It is widely acknowledged that business owners have a busy, compact, and hectic schedule. However, by not taking the proper steps of setting up an effective succession plan, business owners are simply hurting themselves personally, the business, and their heirs. Proper planning can take a few hours of an owner’s time, but it can save years of headaches afterwards. Always be sure to consult with a trusted professional who can assist and guide you through the process, and be better able to meet the goals you set out for your business.

Adil Daudi is an Attorney at Joseph, Kroll & Yagalla, P.C., focusing primarily on Asset Protection for Physicians, Physician Contracts, Estate Planning, Business Litigation, Corporate Formations, and Family Law. He can be contacted for any questions related to this article or other areas of law at adil@josephlaw.net or (517) 381-2663.

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What Holbrooke Knew

May 19, 2011 by · Leave a Comment 

By Nicholas D. Kristof

US AfghanistanWhen he was alive, Ambassador Richard Holbrooke was effectively gagged, unable to comment on what he saw as missteps of the Obama administration that he served. But as we face a crisis in Pakistan after the killing of Osama bin Laden, it’s worth listening to Holbrooke’s counsel — from beyond the grave.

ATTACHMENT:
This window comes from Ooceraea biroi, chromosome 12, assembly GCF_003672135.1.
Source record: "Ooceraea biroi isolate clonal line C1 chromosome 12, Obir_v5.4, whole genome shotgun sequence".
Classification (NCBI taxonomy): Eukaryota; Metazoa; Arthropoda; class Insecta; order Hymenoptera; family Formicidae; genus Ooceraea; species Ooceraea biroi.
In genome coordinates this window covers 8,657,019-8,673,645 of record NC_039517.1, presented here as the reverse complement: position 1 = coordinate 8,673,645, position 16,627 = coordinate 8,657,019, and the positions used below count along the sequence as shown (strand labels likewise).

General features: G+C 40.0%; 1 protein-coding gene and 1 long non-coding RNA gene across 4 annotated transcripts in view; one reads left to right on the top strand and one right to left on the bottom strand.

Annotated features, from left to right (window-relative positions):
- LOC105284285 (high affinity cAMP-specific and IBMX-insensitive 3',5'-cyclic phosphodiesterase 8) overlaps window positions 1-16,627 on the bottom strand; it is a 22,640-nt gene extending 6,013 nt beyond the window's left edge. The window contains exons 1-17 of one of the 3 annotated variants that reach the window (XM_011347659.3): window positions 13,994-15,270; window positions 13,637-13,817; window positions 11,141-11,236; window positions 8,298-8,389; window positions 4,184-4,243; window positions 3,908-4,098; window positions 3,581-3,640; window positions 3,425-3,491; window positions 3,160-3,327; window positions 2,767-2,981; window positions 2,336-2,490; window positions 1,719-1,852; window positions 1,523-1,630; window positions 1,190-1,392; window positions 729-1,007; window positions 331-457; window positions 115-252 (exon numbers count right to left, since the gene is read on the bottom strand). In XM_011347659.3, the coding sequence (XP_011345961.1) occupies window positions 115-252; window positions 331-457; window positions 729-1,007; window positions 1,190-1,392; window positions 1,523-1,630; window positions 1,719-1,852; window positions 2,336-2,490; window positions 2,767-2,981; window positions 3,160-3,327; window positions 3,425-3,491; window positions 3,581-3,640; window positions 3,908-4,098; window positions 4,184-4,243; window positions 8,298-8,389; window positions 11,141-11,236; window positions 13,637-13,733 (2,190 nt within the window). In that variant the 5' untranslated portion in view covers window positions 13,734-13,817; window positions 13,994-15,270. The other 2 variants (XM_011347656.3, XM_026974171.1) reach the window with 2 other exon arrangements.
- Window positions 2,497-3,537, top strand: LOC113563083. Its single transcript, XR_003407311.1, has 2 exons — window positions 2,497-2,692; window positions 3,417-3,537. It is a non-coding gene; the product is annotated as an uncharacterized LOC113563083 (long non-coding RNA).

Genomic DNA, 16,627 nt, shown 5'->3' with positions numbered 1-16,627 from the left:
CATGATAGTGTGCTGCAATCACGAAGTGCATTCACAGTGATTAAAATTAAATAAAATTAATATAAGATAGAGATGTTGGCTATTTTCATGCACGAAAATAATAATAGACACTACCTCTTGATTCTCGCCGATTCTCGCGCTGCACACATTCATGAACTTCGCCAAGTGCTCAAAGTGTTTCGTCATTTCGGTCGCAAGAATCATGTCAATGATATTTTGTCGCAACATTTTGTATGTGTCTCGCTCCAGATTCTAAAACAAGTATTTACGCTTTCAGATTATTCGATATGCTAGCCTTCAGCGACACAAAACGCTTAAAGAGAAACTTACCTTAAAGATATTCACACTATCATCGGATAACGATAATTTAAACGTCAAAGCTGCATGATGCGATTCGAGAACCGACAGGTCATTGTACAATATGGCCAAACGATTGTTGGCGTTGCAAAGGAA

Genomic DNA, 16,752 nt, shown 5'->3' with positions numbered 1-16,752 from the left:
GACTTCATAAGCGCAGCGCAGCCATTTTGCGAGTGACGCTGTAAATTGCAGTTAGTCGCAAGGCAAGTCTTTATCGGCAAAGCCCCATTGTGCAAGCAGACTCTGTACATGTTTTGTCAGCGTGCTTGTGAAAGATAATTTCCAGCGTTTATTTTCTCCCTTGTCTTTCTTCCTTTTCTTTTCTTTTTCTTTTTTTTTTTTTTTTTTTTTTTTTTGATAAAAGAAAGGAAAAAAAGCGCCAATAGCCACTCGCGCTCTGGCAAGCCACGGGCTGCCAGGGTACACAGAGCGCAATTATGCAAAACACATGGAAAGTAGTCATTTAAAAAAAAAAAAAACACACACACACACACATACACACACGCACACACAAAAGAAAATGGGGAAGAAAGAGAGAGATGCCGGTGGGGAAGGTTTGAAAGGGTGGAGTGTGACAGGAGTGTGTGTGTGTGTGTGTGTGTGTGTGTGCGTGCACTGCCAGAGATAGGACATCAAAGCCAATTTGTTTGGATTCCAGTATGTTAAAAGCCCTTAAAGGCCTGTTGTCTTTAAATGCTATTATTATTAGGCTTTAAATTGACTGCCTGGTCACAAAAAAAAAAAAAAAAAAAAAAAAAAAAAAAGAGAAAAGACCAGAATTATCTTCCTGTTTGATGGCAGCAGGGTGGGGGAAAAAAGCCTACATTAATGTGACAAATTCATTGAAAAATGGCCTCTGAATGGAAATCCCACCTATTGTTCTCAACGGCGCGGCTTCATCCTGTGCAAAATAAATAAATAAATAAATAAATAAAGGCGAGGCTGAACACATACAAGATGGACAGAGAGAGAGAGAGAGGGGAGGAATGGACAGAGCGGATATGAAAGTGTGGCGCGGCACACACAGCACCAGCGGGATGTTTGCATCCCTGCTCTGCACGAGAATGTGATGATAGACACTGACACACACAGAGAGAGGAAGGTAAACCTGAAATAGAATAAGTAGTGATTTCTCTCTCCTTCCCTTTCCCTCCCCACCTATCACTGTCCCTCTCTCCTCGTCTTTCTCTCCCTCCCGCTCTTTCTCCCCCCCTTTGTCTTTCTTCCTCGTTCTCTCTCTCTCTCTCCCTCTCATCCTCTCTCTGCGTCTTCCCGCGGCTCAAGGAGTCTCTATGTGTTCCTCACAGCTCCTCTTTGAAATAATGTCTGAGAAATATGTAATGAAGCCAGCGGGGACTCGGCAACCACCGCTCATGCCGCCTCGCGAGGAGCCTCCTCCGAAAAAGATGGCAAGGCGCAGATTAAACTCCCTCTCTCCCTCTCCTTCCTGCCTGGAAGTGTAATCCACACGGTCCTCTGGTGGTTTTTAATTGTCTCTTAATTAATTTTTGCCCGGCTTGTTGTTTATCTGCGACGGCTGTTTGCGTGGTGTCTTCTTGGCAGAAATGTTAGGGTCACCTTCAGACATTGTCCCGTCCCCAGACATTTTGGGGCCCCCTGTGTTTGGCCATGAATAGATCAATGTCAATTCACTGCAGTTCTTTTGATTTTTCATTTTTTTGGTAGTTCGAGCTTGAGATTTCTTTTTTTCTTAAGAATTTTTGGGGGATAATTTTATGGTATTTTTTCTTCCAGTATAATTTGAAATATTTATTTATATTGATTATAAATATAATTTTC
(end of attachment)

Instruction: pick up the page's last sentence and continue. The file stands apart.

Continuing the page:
As one of America’s finest strategic thinkers and special envoy to the Af-Pak region, Holbrooke represented the administration — but also chafed at aspects of the White House approach. In particular, he winced at the overreliance on military force, for it reminded him of Vietnam.

“There are structural similarities between Afghanistan and Vietnam,” he noted, in scattered reflections now in the hands of his widow, Kati Marton.

“He thought that this could become Obama’s Vietnam,” Marton recalled. “Some of the conversations in the Situation Room reminded him of conversations in the Johnson White House. When he raised that, Obama didn’t want to hear it.”

Because he was fiercely loyal to his friend Hillary Clinton, the secretary of state, Holbrooke bit his lip and kept quiet in public. But he died in December, and Marton and some of his friends (me included) believe it’s time to lift the cone of silence and share his private views. At this time, with Pakistan relations in a crisis and Afghanistan under review, our country could use a dose of his wisdom.

Holbrooke opposed the military “surge” in Afghanistan and would see the demise of Bin Laden as an opportunity to go into diplomatic overdrive. He believed strongly that the only way out of the mess in Afghanistan was a peace deal with the Taliban, and his team was secretly engaged in outreach to figures linked to the Taliban, Marton says.